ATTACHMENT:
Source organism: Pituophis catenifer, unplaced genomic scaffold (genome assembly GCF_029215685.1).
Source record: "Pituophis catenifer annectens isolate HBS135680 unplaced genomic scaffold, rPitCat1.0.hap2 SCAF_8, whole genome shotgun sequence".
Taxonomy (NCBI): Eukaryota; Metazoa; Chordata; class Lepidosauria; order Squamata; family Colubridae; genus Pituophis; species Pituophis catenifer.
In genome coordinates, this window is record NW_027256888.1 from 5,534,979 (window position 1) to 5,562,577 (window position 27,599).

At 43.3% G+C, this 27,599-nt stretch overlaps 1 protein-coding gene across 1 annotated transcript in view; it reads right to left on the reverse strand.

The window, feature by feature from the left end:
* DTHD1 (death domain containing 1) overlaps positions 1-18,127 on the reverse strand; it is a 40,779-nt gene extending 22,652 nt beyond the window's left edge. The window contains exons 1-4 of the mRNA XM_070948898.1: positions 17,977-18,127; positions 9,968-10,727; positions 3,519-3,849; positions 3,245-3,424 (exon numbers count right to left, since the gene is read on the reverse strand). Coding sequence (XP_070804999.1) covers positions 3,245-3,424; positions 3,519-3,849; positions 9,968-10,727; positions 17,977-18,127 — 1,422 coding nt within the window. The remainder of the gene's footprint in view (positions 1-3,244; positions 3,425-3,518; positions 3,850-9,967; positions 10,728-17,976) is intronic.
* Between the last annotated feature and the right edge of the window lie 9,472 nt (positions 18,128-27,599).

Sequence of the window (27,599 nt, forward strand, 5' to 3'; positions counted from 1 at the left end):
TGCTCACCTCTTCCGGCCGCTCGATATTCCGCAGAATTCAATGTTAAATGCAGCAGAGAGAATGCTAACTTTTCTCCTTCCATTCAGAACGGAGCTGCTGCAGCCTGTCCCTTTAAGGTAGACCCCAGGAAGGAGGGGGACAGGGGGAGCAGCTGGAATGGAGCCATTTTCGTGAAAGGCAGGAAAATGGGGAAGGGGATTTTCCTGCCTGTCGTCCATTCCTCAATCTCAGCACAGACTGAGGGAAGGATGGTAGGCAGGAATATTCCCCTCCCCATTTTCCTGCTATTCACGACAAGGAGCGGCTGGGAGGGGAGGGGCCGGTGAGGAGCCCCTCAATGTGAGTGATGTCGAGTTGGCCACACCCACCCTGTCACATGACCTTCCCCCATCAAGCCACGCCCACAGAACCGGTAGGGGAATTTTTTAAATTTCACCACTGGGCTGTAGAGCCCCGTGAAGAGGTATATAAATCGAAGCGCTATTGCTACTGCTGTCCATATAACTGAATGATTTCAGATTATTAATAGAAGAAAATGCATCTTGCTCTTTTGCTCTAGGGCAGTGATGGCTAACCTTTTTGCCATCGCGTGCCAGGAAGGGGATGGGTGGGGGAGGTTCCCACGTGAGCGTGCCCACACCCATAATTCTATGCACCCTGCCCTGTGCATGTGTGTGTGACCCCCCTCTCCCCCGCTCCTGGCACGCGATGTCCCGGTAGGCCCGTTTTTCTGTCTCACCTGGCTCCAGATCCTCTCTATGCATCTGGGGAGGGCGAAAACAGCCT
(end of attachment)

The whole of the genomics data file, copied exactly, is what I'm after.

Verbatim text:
Source organism: Pituophis catenifer, unplaced genomic scaffold (genome assembly GCF_029215685.1).
Source record: "Pituophis catenifer annectens isolate HBS135680 unplaced genomic scaffold, rPitCat1.0.hap2 SCAF_8, whole genome shotgun sequence".
Taxonomy (NCBI): Eukaryota; Metazoa; Chordata; class Lepidosauria; order Squamata; family Colubridae; genus Pituophis; species Pituophis catenifer.
In genome coordinates, this window is record NW_027256888.1 from 5,534,979 (window position 1) to 5,562,577 (window position 27,599).

At 43.3% G+C, this 27,599-nt stretch overlaps 1 protein-coding gene across 1 annotated transcript in view; it reads right to left on the reverse strand.

The window, feature by feature from the left end:
* DTHD1 (death domain containing 1) overlaps positions 1-18,127 on the reverse strand; it is a 40,779-nt gene extending 22,652 nt beyond the window's left edge. The window contains exons 1-4 of the mRNA XM_070948898.1: positions 17,977-18,127; positions 9,968-10,727; positions 3,519-3,849; positions 3,245-3,424 (exon numbers count right to left, since the gene is read on the reverse strand). Coding sequence (XP_070804999.1) covers positions 3,245-3,424; positions 3,519-3,849; positions 9,968-10,727; positions 17,977-18,127 — 1,422 coding nt within the window. The remainder of the gene's footprint in view (positions 1-3,244; positions 3,425-3,518; positions 3,850-9,967; positions 10,728-17,976) is intronic.
* Between the last annotated feature and the right edge of the window lie 9,472 nt (positions 18,128-27,599).

Sequence of the window (27,599 nt, forward strand, 5' to 3'; positions counted from 1 at the left end):
TGCTCACCTCTTCCGGCCGCTCGATATTCCGCAGAATTCAATGTTAAATGCAGCAGAGAGAATGCTAACTTTTCTCCTTCCATTCAGAACGGAGCTGCTGCAGCCTGTCCCTTTAAGGTAGACCCCAGGAAGGAGGGGGACAGGGGGAGCAGCTGGAATGGAGCCATTTTCGTGAAAGGCAGGAAAATGGGGAAGGGGATTTTCCTGCCTGTCGTCCATTCCTCAATCTCAGCACAGACTGAGGGAAGGATGGTAGGCAGGAATATTCCCCTCCCCATTTTCCTGCTATTCACGACAAGGAGCGGCTGGGAGGGGAGGGGCCGGTGAGGAGCCCCTCAATGTGAGTGATGTCGAGTTGGCCACACCCACCCTGTCACATGACCTTCCCCCATCAAGCCACGCCCACAGAACCGGTAGGGGAATTTTTTAAATTTCACCACTGGGCTGTAGAGCCCCGTGAAGAGGTATATAAATCGAAGCGCTATTGCTACTGCTGTCCATATAACTGAATGATTTCAGATTATTAATAGAAGAAAATGCATCTTGCTCTTTTGCTCTAGGGCAGTGATGGCTAACCTTTTTGCCATCGCGTGCCAGGAAGGGGATGGGTGGGGGAGGTTCCCACGTGAGCGTGCCCACACCCATAATTCTATGCACCCTGCCCTGTGCATGTGTGTGTGACCCCCCTCTCCCCCGCTCCTGGCACGCGATGTCCCGGTAGGCCCGTTTTTCTGTCTCACCTGGCTCCAGATCCTCTCTATGCATCTGGGGAGGGCGAAAACAGCCT